Tuesday, October 12, 2010

The Half-Metamorphosis of a Monarch

So would that technically make my caterpillars Dukes, or would it be a lesser noble, like a Knight?  I must say, despite my short immersion in the Medieval Times, my knowledge of the nobility's hierarchy is slim.
In either case, as a homeschool science project, we decided to learn about Monarch Butterflies.  Monarchs, as you may know have something in common with my children in that they are very picky eaters.  They (the Monarchs, not my children, hopefully) eat only milkweed leaves and their egggs are laid on the leaves, usually one egg per leaf.

The kids and I went on an expedition for milkweed leaves and manged to find quite a few with tiny eggs on them.  We watched the eggs for a few days, until the eggs hatched and out came teeny tiny caterpillars.

Wow, could those things eat!  It seemed like over night the minuscule creepy crawlies were teen-aged caterpillars, complete with bad B.O. and a penchant for borrowing the car.  The size of the frass (poop) that came out of them was astonishing.  I called my Mum, the scientist, just to make sure it actually was frass and not some other animal that suddenly appeared in our caterpillar environment.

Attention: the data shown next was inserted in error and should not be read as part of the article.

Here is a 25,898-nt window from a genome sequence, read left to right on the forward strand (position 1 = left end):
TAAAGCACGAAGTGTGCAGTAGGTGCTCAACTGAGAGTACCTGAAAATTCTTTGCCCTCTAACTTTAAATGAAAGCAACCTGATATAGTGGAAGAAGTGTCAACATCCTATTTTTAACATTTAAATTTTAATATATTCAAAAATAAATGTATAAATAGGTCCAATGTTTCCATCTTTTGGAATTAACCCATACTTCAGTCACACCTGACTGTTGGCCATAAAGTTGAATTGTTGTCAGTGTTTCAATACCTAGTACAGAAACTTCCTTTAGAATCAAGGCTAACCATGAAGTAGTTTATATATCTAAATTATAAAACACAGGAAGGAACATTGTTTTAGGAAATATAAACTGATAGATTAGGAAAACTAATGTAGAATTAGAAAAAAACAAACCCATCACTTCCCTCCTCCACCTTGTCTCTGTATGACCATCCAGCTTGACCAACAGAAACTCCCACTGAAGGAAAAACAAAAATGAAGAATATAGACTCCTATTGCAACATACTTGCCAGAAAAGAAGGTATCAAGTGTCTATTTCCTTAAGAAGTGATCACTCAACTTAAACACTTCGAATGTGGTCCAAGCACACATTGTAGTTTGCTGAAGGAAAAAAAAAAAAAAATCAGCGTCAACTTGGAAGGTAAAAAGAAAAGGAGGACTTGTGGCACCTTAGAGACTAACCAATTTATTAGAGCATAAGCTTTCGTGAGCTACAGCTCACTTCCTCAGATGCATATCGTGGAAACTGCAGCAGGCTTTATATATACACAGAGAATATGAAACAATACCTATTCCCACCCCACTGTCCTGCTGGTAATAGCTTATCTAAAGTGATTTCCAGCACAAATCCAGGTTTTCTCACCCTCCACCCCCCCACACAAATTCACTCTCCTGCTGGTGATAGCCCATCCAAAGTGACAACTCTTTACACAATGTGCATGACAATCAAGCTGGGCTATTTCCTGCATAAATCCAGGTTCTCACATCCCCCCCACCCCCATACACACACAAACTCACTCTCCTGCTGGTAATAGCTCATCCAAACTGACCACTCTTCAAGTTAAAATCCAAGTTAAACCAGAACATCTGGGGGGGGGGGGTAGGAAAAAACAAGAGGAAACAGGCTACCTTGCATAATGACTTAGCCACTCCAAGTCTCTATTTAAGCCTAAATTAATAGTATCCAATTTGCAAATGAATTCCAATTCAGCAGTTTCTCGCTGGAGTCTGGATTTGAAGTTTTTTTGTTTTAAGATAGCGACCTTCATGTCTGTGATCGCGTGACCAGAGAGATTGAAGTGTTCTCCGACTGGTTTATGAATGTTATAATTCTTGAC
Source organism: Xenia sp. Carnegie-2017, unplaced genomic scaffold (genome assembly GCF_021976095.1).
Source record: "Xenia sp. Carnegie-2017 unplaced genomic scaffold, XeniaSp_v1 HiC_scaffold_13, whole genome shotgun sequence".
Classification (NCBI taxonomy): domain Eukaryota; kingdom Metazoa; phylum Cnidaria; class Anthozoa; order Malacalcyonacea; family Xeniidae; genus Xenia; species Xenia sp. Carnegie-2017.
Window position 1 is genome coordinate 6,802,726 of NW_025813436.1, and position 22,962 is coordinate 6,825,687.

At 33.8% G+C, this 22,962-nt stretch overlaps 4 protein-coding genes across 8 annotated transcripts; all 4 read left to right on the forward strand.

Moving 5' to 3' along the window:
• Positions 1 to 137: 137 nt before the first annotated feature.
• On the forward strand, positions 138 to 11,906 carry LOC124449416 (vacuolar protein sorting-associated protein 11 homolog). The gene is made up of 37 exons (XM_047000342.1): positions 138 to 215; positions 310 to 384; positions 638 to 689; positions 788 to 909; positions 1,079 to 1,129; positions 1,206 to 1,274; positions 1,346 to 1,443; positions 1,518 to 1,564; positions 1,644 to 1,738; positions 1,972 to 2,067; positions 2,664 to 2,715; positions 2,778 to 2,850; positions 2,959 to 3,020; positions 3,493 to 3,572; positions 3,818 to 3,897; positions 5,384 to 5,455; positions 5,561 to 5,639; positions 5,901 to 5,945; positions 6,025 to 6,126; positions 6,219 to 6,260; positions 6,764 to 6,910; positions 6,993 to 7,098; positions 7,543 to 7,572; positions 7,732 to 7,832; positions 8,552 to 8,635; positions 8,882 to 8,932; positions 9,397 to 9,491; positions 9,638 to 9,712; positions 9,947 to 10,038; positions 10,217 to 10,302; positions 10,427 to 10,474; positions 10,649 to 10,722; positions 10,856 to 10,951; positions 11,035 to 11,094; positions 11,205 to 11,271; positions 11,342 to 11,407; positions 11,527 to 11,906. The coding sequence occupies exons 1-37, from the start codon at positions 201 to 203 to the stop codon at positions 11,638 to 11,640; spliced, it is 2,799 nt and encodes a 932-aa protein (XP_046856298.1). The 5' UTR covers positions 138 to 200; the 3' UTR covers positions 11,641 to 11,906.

Every day the kids had to provide fresh leaves for their caterpillars.  This turned out to be more difficult than I had anticipated, as the milkweed leaves dried very quickly once I removed them from the refrigerator.

Sadly, despite our best efforts, none of the little critters made it to the chrysalis stage of their development.  Our resident anarchist and Monarch Masher kept "playing" with the caterpillars until one morning I found the very last caterpillar's remains pasted onto the kitchen floor.

(I can accurately describe Monarch caterpillar innards as being smooshy and a vivid green.  This knowledge comes from much experience with the aforementioned Monarch innards.)

Oh, this was another type of caterpillar that we found that seemed to enjoy Queen Anne's Lace flowers.  I never did get around to identifying them (they sadly went the way of the Monarchs), so if you have any idea what type of caterpillar it was that we managed to kill, I'd love to know.


Ellen said...

Oh that was very interesting. I almost wanted to put it on my blog but I was afraid that parents who read it would be horrified at the "kill rate" of your caterpillars!